1Department of Physics, University of Texas at Dallas, P.O .Box 830688, Richardson, TX 75083 972-883-2846 Email: firstname.lastname@example.org
2Department of Engineering, Texas Christian University, Fort Worth, TX 76129 817-257-6317 email: email@example.com
3The Michigan Technic Corporation, Holland, MI 49424 616-399-4045 email: firstname.lastname@example.org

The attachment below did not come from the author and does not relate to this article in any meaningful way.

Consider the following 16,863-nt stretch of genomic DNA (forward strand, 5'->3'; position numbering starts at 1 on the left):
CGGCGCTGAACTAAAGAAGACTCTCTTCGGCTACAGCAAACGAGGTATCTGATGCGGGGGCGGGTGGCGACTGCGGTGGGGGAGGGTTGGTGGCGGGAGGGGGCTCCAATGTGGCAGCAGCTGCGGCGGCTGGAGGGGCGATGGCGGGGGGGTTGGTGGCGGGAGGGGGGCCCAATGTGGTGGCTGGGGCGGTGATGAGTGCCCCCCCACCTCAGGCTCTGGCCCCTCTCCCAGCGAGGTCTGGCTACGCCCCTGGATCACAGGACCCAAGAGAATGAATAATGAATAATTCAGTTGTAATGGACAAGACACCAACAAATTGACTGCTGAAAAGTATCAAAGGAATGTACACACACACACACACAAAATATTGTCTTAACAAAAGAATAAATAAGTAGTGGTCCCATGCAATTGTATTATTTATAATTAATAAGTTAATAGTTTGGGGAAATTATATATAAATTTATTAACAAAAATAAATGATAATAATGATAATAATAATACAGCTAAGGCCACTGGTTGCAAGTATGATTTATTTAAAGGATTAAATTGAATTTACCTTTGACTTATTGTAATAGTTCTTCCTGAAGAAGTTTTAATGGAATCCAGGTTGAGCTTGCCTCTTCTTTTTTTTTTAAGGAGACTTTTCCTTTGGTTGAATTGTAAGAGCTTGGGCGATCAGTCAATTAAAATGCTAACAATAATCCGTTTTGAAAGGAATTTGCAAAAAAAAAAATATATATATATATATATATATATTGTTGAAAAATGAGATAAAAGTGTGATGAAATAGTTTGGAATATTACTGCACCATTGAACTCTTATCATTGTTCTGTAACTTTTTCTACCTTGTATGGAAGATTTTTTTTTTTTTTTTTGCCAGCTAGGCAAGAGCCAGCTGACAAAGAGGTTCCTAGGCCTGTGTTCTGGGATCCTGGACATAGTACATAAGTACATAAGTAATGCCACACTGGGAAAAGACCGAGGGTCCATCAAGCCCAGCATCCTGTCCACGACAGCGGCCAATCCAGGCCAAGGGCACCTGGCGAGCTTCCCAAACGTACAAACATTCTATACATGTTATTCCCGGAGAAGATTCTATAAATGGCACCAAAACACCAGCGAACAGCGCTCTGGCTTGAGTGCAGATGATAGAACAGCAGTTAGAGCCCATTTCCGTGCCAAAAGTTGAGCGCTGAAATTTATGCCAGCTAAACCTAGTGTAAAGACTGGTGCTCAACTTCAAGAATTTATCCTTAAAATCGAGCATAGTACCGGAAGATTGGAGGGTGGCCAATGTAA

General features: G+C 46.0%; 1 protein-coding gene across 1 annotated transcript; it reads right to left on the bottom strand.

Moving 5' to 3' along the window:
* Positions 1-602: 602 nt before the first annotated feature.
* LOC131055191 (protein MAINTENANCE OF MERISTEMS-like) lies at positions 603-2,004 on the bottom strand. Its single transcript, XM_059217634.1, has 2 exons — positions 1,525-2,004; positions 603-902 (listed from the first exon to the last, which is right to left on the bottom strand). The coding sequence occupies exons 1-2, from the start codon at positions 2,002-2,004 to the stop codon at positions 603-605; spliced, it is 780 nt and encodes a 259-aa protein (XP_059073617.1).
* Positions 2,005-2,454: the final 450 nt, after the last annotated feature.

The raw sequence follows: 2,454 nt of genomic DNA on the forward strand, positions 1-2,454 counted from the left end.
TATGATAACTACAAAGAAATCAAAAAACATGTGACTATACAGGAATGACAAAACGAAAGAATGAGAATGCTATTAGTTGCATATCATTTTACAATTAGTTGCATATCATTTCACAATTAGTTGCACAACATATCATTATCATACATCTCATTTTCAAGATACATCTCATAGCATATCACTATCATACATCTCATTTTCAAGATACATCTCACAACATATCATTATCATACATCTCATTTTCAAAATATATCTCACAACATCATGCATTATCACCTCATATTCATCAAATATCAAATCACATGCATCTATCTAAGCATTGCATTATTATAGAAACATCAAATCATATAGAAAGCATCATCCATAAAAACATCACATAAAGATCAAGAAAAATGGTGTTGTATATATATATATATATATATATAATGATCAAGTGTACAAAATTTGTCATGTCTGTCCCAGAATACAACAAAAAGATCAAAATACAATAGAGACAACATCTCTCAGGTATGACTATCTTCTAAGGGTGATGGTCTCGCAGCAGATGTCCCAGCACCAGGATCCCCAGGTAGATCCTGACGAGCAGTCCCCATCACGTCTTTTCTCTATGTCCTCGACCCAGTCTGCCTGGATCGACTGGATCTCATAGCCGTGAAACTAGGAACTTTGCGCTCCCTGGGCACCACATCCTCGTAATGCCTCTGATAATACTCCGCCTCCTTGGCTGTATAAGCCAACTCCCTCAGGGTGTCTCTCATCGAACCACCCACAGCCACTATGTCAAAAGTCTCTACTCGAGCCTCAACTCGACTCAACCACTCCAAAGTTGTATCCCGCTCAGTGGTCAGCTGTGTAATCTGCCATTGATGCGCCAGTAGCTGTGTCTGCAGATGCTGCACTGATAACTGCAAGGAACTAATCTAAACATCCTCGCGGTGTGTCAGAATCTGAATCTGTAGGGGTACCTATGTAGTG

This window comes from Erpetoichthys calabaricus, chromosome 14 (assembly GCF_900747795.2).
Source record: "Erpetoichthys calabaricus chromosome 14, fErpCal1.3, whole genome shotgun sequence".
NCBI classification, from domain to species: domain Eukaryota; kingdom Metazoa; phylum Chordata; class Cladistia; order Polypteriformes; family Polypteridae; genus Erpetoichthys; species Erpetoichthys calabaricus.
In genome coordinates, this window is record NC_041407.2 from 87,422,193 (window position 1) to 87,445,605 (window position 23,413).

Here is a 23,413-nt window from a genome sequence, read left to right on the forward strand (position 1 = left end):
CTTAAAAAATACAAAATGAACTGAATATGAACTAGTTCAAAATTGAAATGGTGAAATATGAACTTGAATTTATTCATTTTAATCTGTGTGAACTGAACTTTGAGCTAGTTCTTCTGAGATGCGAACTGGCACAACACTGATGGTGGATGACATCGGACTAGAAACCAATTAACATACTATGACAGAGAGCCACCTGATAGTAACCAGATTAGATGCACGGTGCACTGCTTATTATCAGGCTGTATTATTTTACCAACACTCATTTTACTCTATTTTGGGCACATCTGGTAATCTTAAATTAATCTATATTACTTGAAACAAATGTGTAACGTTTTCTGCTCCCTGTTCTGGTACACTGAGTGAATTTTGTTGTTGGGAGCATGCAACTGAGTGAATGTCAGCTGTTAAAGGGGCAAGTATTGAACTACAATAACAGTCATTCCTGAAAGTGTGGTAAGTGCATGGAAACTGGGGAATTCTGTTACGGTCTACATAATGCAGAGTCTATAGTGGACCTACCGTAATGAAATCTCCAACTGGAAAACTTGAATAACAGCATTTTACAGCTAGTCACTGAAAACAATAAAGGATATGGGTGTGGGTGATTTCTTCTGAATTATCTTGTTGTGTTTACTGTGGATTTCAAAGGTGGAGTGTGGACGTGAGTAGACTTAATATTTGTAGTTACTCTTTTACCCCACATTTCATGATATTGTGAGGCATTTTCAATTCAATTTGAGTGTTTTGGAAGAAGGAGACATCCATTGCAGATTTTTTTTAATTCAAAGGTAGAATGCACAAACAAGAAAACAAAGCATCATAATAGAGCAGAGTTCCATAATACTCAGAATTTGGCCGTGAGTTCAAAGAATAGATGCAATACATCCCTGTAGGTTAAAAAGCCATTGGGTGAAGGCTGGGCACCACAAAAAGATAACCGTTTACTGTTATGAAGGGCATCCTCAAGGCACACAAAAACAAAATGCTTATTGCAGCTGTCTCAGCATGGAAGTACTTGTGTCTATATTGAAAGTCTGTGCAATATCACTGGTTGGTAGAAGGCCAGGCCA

Abstract. Prolonged exposure in humans to a microgravity environment can lead to significant loss of bone and muscle mass; this presents a formidable obstacle to human exploration of space, particularly for missions requiring travel times of several months or more, such as on a trip to Mars. One possible remedy for this situation is to use a spent booster as a "counter-weight" and tether it to the crew cabin for the purpose of spinning up the counter-weight/cabin system about its common center of mass like a dumbbell, hence generating artificial gravity. However, much needs to be learned about the dynamics and stability of such tethered systems before they can become flight possibilities. The investigation of spin-up dynamics, along with other aspects of tethered systems, is the focus of the ASTOR (Advanced Safety Tether Operation and Reliability) Satellite project, which will be discussed in this paper. After the 65-kg ASTOR satellite is delivered into orbit, the payload will automatically separate into two equal halves and the Emergency Tether Deployment (ETD) system will commence the deployment of the tether. After the deployment process is complete, a spin-up experiment will commence. This will be accomplished by reeling onto a take-up reel in the deployer a portion of the tether. As the tether is reeled back in, a rapid increase in the rotational motion in the system will occur; due to the presence of gravity-gradient torques, however, angular momentum will not be conserved, so equations of motion must be generated and integrated numerically to determine the behavior of the system. Preliminary results of this investigation are presented in this paper.